MARION L. BRECK represents a new partner. The name is that of the sister of Ira Allen Breck, chief clerk for Calvin and Cook, who took Cook's place when he retired. Miss Breck became Delano Dexter Calvin's second wife. The vessel named for her was not new, having been built at Garden Island for the firm in 1840 or 1842 – both dates are given – by H. Honey, who built many of the Island vessels. She was a brigantine, like the Lafayette Cook, and was first named the WILLIAM PENN. As such she was registered as of 224 tons burden and of $2,500 value, but the same record contains her new registration as of 396 tons burthen and $15,500 value, having been built in 1840 but "thoroughly rebuilt in 1863." When renamed she was rerigged as a schooner.
Roney's second work lasted well. She continued in service forty-four years longer, and although wrecked on the Bear's Rump in Georgian Bay in 1907, when laden with a cargo of brick, fragments of her were still discernible there in 1930. She was 127 feet long, 23.5 beam and 11.9 depth; 298 tons register according to the new Dominion register.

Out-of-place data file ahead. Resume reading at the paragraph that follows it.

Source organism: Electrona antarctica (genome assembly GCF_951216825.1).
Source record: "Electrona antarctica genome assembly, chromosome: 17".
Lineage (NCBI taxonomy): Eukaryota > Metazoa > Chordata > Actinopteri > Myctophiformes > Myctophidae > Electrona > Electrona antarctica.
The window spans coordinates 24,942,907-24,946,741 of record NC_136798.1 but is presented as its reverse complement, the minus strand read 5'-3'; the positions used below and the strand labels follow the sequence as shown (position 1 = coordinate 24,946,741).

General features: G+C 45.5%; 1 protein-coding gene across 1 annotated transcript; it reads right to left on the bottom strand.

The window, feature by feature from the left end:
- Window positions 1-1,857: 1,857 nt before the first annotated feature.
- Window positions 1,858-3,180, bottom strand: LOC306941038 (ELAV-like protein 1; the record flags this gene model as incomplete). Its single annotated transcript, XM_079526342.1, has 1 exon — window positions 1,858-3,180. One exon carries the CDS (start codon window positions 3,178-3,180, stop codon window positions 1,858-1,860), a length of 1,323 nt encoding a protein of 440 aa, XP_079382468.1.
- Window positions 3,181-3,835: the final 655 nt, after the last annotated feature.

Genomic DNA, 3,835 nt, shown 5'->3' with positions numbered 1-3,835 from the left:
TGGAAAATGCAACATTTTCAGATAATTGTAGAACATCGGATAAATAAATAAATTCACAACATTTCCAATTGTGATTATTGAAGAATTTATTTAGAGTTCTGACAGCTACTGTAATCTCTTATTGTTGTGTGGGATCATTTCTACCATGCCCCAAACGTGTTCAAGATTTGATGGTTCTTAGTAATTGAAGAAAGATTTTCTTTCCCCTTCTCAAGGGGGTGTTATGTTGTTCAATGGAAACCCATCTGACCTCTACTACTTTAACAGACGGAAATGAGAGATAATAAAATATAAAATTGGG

JESSIE BRECK also bore the new partner's name, although when she became the property of the firm is not known. She may have been chartered. She was certainly not built at the Island. She was a tail-sparred white hulled three-masted schooner with a square-sail yard, built at Port Dalhousie in 1873, length 133.6, beam 23.4, depth 11, 364 tons register. She also, figured in tragedy, drowning all her crew by capsizing, May 17th, 1890. She was then reported as owned by Calvin and Booth, of Kingston. Whether there was such a firm, or whether this is in error for Booth and Breck, is not known. She returned to service as the towbarge H. M. Stanley and was afloat in 1914, being then owned by the Morden Transit Co., Midland.
Mr. Calvin's book mentions many, but not all, of the schooners in the Garden Island fleet. They deserve, and will have, another chapter of Schooner Days.
(Caption) "AUGUSTUS" and "CEYLON" were two biggest barges and had sails.
(Caption) THE JESSIE BRECK (above the arrow) in her birthplace, Port Dalhousie.